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Lifetime sex offender registration order bars gun ownership

Where petitioner was convicted of a sex crime that requires him to permanently register as a sex offender, the requirement precludes the restoration of his firearm rights.


After a plea-based conviction of taking incident liberties with a child, petitioner “complied with the terms of his sentence and had his rights to vote, become a notary public, serve on a jury, and hold public office restored by Gov. Terence R. McAuliffe on Aug. 15, 2016.

“However, because of his conviction and the danger he poses to the community, the General Assembly requires Petitioner to permanently register as a sex offender. Petitioner petitioned to have his firearm rights restored October 30, 2020. This Court heard the Petition on December 11, 2020, and took the matter under advisement.”

Relevant law

“After a conviction, a felon may later seek the removal and/or restoration of certain political disabilities and rights. The governor may restore rights that do not involve ‘an inherent danger to public safety,’ such as the right to vote, hold public office, or serve on a jury. … However, because of its risk to public safety, the restoration of firearm rights raises unique policy and procedural considerations. As such, the General Assembly has specifically granted the power to restore those rights to the circuit courts. …

“According to the statute, the Court may only restore a felon’s firearm rights if he first has his other civil rights restored and then demonstrates good cause. … Further, the Court has full discretion in deciding whether to restore a felon’s firearm rights. …

“While neither the statute nor caselaw have explicitly defined what constitutes good cause, the Court must consider local public safety concerns. … Moreover, this Court’s precedent has developed a set of non-exclusive factors for reviewing firearm rights restoration petitions. … The factors include: “‘(1) The nature of the crimes for which the Petitioner stands convicted; (2) Whether the crimes involved the use of a firearm; (3) How long ago the crimes were committed; (4) Was the Petitioner punished for his misconduct; (5) Since his release from incarceration, has the Petitioner led a law-abiding life; (6) What efforts has the Petitioner made that are indicative of rehabilitation; (7) Is the Petitioner seeking restoration for a lawful purpose.’ …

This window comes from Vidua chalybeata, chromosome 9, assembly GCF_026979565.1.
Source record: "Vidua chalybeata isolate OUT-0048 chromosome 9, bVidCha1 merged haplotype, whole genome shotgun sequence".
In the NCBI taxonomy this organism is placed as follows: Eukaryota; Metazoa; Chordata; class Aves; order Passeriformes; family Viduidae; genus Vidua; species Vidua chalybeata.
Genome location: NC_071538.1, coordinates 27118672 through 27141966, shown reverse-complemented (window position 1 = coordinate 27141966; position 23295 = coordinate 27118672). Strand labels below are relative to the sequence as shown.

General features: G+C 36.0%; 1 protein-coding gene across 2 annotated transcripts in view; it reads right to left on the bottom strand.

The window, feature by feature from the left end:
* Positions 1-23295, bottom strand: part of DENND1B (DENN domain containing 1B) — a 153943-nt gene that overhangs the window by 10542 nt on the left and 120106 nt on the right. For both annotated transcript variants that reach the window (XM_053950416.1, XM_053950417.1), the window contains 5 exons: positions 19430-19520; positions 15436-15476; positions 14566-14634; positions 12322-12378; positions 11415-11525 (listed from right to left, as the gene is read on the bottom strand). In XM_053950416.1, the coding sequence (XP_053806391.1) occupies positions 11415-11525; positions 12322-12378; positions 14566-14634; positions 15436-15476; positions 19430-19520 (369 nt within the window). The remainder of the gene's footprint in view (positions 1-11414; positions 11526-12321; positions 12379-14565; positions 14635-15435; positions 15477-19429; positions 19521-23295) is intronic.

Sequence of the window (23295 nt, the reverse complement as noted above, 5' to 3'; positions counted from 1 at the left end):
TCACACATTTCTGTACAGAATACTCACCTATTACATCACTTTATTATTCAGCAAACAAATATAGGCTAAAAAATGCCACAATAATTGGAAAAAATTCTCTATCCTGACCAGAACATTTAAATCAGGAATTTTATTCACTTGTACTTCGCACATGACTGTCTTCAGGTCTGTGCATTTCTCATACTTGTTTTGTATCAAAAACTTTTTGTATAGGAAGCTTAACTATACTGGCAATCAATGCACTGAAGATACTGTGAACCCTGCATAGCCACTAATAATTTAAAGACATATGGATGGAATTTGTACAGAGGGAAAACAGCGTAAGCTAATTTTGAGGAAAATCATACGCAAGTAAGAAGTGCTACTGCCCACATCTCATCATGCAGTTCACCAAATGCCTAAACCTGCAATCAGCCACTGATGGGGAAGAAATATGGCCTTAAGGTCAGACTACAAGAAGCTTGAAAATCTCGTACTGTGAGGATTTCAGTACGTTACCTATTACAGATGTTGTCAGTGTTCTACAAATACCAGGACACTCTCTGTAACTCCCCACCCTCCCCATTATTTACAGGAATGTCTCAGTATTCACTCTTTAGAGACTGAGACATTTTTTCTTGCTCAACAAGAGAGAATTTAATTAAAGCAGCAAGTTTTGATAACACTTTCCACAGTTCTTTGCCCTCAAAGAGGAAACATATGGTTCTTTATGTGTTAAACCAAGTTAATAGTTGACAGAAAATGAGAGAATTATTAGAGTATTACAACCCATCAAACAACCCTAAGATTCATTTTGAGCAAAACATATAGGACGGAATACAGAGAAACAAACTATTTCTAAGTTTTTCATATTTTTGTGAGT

“In this case, the Petitioner failed to demonstrate sufficient good cause to override the dangers he poses as a registered sex offender. Petitioner submitted very little persuasive evidence in support of the factors outlined above. Moreover, the policy considerations underlying his conviction and the resulting punishment undermine his good cause arguments and demonstrate his risk to public safety.

“Petitioner offered no evidence in support of the factors in his petition and provided only scant evidence at the hearing. As to factors two through seven, his conviction occurred 22 years ago in 1998, but Petitioner was already 33 years old at that time.

“Petitioner claims he fulfilled the obligations of his sentence and that a firearm was not used during the crime. Petitioner’s proof of rehabilitation is his 20 years of employment as an IT engineer and lack of criminal convictions since his previous conviction. As to his lawful purpose for seeking restoration, Petitioner stated during the hearing that he would like the right restored so he could defend his home given the current state of affairs, to fulfill his ‘civic duty … to provide defense of the law,’ and to help him progress on his philosophical and spiritual journey of rehabilitation.

“Yet, the nature of the crime for which Petitioner was convicted and the accompanying punishment raise the most serious concern. … Petitioner admitted during the hearing that Taking Indecent Liberties with a Child is a serious offense. In fact, the General Assembly has categorized it as a Tier III offense under the Sex Offender and Crimes Against Minors Registry Act[.] …

“Because of his conviction, Petitioner is required to register with the Sex Offender and Crimes Against Minors Registry[.] … Moreover, he must be photographed by local law-enforcement every two years and must ‘verify his registration information with State Police’ every three months ‘for life.’ …

“Furthermore, unlike individuals convicted of Tier I and Tier II offenses, Petitioner may never petition to be removed from the Sex Offender Registry[.] …

“The stringent registration requirements and lifetime ban on petitioning for removal from the Sex Offender Registry manifest the General Assembly’s intent to label Petitioner a danger to public safety. … Petitioner’s continued supervision by the Commonwealth indicates to this Court that Petitioner still cannot be entrusted with firearm rights.”


“It has been 22 years since Petitioner was convicted of Taking Indecent Liberties with a Child. However, the General Assembly requires that Petitioner remain on the Sex Offender Registry for the rest of his life to alert the public of his potential risk to the community.

“Given the nature and ongoing requirements of his conviction, which stem from his potential danger to the community, Petitioner has failed to demonstrate good cause that outweighs the threat to public safety that firearm rights restoration inherently raises.”

Petition denied.

Stoddart v. Commonwealth, Case No. CL-2020-17011, Jan. 8, 2021, Fairfax Cir. Ct. (Ortiz). Paul Mickelsen, Lyle Burnham II for the parties. VLW 021-8-007, 14 pp.

VLW 021-8-007

Virginia Lawyers Weekly